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A Reading Vocation

"I Must Read, Read, and Read. It is my Vocation." - Thomas Merton

This is where I chronicle my reading life.  I also blog about writing at Lacey's Late-night Editing.


Book 21/100: The Elegance of the Hedgehog by Muriel Bradbury

The Elegance of the Hedgehog - Muriel Barbery

I wavered between giving this book two and three stars. The writing is excellent, and although the characters are well-developed, they're still somewhat annoying, particularly the concierge who is smart but pretends to be stupid because she doesn't think the classes should mix. It turns out she has a deeply emotional reason for believing this, but I don't know that many readers would put up with the general plotlessness of the rest of the book long enough to figure that out.

And that's my main issue with the book -- for over half of it, I was left wondering what it was supposed to be about and when something was going to *happen*. I know that literary fiction is all about the characters, but I still would like a LITTLE bit of action outside the characters' own heads. The narrators are the concierge mentioned above and a precocious 12-year-old girl who is planning to commit suicide because she feels adulthood his pointless. The girl was a bit more interesting to me because the narrator who did her voice in the audio was quite endearing, but as someone who has worked with that age group for a long time, there were times when she strained credibility, although her sense of being "different" and "misunderstood" is certainly one that many people remember from that age.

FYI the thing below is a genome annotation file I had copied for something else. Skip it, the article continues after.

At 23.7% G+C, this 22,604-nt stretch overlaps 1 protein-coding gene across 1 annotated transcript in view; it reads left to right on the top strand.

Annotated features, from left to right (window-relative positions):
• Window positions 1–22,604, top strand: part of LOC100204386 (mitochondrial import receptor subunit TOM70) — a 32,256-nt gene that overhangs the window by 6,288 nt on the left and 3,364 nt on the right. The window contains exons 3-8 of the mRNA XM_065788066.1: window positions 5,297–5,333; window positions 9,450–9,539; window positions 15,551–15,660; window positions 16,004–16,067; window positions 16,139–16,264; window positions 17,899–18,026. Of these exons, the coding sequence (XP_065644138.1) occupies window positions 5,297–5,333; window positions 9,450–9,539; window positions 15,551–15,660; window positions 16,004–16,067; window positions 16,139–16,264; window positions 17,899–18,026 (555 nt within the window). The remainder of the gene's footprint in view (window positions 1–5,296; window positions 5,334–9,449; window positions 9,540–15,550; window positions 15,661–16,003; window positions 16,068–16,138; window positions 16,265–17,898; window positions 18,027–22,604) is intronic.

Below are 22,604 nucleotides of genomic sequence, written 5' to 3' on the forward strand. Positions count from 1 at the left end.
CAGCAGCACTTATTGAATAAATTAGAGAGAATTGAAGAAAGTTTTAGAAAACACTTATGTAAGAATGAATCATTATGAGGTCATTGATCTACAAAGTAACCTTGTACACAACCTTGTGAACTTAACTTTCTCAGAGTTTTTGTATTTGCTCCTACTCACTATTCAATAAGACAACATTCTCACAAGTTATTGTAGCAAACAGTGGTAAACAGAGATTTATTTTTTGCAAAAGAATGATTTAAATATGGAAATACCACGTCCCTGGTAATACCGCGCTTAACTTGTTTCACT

I started to enjoy the book more past the halfway point, but I couldn't say whether that's because it developed a plot, however subtle, at that point, or whether I just stopped looking for one. It has the typical, tragic literary fiction ending, which is why I ultimately decided to give it two rather than three stars. It has some interesting reflections on class and death, but not enough to save it.

I kept wondering how in the world the writer would have pitched this novel to a literary agent: "I have this great novel about a middle-aged woman and a twelve-year-old girl who hardly interact or do anything except think for 350 pages!" But, I'm apparently in the minority, as this book has garnered a lot of fans and critical acclaim. Perhaps my tastes just don't mesh well with French sensibilities.